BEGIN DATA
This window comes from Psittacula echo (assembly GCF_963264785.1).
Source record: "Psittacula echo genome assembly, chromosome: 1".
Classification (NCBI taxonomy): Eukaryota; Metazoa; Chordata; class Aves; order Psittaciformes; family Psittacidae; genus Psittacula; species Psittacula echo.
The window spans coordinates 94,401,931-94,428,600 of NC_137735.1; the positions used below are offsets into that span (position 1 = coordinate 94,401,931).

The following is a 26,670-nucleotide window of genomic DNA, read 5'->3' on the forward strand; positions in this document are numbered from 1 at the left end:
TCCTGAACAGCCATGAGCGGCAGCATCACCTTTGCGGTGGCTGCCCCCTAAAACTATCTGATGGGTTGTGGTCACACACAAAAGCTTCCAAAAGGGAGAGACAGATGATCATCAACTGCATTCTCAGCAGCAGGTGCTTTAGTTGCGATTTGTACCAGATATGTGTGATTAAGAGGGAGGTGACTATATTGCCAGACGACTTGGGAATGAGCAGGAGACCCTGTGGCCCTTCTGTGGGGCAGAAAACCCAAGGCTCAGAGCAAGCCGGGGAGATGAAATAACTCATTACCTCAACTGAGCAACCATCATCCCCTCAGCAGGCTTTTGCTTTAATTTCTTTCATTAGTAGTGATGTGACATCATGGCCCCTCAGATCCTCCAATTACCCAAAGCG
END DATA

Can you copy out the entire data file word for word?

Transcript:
This window comes from Psittacula echo (assembly GCF_963264785.1).
Source record: "Psittacula echo genome assembly, chromosome: 1".
Classification (NCBI taxonomy): Eukaryota; Metazoa; Chordata; class Aves; order Psittaciformes; family Psittacidae; genus Psittacula; species Psittacula echo.
The window spans coordinates 94,401,931-94,428,600 of NC_137735.1; the positions used below are offsets into that span (position 1 = coordinate 94,401,931).

The following is a 26,670-nucleotide window of genomic DNA, read 5'->3' on the forward strand; positions in this document are numbered from 1 at the left end:
TCCTGAACAGCCATGAGCGGCAGCATCACCTTTGCGGTGGCTGCCCCCTAAAACTATCTGATGGGTTGTGGTCACACACAAAAGCTTCCAAAAGGGAGAGACAGATGATCATCAACTGCATTCTCAGCAGCAGGTGCTTTAGTTGCGATTTGTACCAGATATGTGTGATTAAGAGGGAGGTGACTATATTGCCAGACGACTTGGGAATGAGCAGGAGACCCTGTGGCCCTTCTGTGGGGCAGAAAACCCAAGGCTCAGAGCAAGCCGGGGAGATGAAATAACTCATTACCTCAACTGAGCAACCATCATCCCCTCAGCAGGCTTTTGCTTTAATTTCTTTCATTAGTAGTGATGTGACATCATGGCCCCTCAGATCCTCCAATTACCCAAAGCG